Why is health equity important? Why is it particularly important in lung cancer?
For decades, we’ve observed disparities in access to cancer care and treatment outcomes among racial, ethnic and underserved populations. Health equity is about giving everyone, regardless of who they are, where they live, how much money they have or how much education they have, an equal opportunity for the best possible outcomes.
Tell me about your background and how this has shaped your beliefs.
I am driven by fairness, empathy and collaboration in the work that I have done throughout my career.
Through my work in Industry in a global patient engagement role and my work at the NMQF, I’ve come to believe that patients, and those who care for them, are experts in their own disease. I also believe that long-held assumptions and prejudices can be erased. When they are eradicated, impactful and sustainable health equity goals are possible. Well-informed healthcare leaders are better equipped to listen to communities in order to support their interests.
I have worked with multiple stakeholders (healthcare providers, patient organizations, community leaders, health Insurance plan leaders, industry, patients, caregivers) in diverse communities to address lung cancer screening rates for high risk populations. Collaboration across all of these sectors is needed to address the many factors that influence health, and to change the types of policies, practices and systems that have kept inequity in place. I am, in particular, dedicated to shining a light on cancer center practices; and the need for inclusion of diverse populations in cancer research in communities across the US.1,2
What are your duties in your new role?
My role is to represent LUNGevity Foundation as the trusted patient organization partner with diverse and medically underserved lung cancer patients including people at risk of lung cancer. Together, we can drive impactful, national and community-based solutions with stakeholders, innovators and policy makers to ensure greater access to health care throughout the care continuum.
I will also work to expand the Foundation’s programs and services to better serve minority populations and underserved populations to ensure that all socially and economically underserved populations at risk of lung cancer benefit from optimal care.
What is your first goal as Chief Diversity and Health Equity Officer?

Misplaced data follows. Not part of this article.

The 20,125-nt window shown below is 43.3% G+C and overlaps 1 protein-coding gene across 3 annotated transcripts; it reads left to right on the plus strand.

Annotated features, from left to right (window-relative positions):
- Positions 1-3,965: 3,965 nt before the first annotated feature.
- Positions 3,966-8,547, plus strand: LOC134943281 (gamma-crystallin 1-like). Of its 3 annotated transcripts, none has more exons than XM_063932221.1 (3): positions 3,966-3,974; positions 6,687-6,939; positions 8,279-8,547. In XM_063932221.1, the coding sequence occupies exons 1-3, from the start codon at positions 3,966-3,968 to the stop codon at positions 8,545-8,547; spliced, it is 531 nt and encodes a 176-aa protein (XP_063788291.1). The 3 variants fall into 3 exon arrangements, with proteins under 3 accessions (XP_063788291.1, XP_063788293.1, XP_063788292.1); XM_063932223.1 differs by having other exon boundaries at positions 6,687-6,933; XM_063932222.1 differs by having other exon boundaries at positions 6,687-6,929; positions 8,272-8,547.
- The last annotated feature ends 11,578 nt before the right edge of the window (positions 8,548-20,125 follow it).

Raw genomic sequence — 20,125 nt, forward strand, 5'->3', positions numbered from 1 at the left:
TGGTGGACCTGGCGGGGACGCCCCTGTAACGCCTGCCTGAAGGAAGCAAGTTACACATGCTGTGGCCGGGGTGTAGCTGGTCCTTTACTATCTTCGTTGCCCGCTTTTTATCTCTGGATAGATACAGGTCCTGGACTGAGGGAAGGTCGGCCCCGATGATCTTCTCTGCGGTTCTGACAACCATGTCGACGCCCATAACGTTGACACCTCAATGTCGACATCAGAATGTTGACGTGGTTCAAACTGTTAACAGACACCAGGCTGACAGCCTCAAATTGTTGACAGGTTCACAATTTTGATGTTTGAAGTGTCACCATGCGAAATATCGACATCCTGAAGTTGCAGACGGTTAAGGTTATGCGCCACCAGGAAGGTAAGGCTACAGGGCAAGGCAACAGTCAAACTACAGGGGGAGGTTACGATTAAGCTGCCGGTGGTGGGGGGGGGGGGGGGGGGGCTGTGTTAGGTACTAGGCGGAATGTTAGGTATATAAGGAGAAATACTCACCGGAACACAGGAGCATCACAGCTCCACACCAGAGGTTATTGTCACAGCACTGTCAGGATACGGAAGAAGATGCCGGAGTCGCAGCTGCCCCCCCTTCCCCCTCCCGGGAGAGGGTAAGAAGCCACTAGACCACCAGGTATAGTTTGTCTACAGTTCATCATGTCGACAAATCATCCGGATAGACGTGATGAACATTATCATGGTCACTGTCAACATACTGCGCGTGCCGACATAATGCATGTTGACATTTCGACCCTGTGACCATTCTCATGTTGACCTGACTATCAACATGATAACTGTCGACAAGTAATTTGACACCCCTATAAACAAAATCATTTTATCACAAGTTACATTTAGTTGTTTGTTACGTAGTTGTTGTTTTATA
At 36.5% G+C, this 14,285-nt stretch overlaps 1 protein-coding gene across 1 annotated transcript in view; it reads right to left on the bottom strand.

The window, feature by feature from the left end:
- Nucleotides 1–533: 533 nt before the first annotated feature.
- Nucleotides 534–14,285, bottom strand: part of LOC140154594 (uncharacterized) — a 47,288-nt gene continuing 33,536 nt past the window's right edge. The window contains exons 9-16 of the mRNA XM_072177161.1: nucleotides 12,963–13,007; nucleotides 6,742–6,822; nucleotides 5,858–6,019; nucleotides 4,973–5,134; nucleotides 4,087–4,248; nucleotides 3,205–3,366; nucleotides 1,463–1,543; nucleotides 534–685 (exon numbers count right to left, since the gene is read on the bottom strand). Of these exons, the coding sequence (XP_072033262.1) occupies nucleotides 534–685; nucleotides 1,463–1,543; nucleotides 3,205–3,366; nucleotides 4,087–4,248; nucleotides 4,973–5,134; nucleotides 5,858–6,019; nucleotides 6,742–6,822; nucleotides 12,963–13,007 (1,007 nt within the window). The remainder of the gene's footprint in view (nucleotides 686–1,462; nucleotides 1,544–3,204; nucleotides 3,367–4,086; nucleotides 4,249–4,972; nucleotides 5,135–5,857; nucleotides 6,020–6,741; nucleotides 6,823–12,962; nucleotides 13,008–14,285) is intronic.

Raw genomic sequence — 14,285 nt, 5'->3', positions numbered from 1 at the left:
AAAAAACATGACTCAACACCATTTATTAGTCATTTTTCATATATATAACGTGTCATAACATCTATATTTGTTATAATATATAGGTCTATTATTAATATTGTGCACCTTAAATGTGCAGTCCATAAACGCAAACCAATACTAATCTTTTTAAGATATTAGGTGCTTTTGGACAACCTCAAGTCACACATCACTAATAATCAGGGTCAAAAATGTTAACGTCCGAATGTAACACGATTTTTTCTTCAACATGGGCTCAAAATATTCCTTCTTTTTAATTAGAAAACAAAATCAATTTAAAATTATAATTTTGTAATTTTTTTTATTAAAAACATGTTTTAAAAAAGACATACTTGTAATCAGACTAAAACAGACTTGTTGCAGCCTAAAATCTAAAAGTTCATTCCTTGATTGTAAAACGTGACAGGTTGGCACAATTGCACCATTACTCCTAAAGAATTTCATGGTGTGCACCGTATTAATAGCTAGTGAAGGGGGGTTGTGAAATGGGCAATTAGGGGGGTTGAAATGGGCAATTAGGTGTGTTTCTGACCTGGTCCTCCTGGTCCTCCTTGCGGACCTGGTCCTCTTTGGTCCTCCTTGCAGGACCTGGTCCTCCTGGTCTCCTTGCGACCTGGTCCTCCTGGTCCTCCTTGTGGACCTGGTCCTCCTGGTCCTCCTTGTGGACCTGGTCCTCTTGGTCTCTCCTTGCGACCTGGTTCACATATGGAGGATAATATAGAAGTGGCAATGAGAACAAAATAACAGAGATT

To engage with, listen to and hear high-risk patient communities and those who care for them so that the choices that we make and the solutions that we offer as a Foundation are informed with them, not just for them. Those that are most affected by disparities must be engaged in the identification, design, implementation, and evaluation of promising solutions. For them, by them, and with them.
What impact do you hope to have on lung cancer?
I believe that my trusted engagement and inclusion of diverse populations and key stakeholders throughout healthcare will result in a better understanding of lung cancer and all its variants overall and therefore help everyone.
What gives you hope in lung cancer?
Leaders in healthcare: providers, navigators, community leaders, researchers, educators and policymakers feel empathy for people. People want better health outcomes for themselves and their communities; at LUNGevity, we are dedicated to enabling all of them. I believe that building collaboration among stakeholders saves lives. When stakeholders get together to build on a diverse and inclusive culture of understanding and acceptance, only then will we have impact and save lives. This gives me great hope.
Are you interested in learning more about Jeanne’s work or would you like to talk more about health equity and diversity in lung cancer? You can reach Jeanne at firstname.lastname@example.org.
1. Regnante JM, Richie NA, Fashoyin-Aje L, Vichnin M, Ford ME, Roy UB, Turner K, Hall LL, González ET, Esnaola NF, Clark LT, Adams HC III, Alese OB, Gogineni K, McNeil LH, Petereit DG, Sargeant I, Dang JH, Obasaju C, Highsmith Q, Craddock Lee SJ, Hoover SC, Williams EL, Chen MS Jr.: US Cancer Centers of Excellence strategies for increased inclusion of racial and ethnic minorities in clinical trials. J Oncol Prac DOI 10.1200/JOP.18.00638 (JOP Editors Pick 2019) http://ascopubs.org/doi/full/10.1200/JOP.18.00638
2. Regnante J, Richie N, Fashoyin-Aje L, Hall LL, Highsmith Q, Louis J, Turner K, Hoover S, Lee S, González E, Williams E, Adams H III, Obasaju C, Sargeant I, Spinner J, Reddick C, Gandee M, Geday M, Dang JT, Watson R, Chen M Jr., Operational strategies in US cancer centers of excellence that support the successful accrual of racial and ethnic minorities in clinical trials, Contemporary Clinical Trials Communications (2020) https://doi.org/10.1016/j.conctc.2020.100532
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Jeanne M. Regnante has worked in healthcare advocacy and patient engagement for more than 35 years. Prior to joining LUNGevity, Jeanne served as the Senior Vice President of Community Engagement for the National Minority Quality Forum (NMQF) and Chair of the Diverse Cancer Community Working Group (CWG), which has 25 active public and private partners who work together to optimize cancer care, treatment, and inclusion to clinical trials for racial and ethnic minorities and medically underserved populations.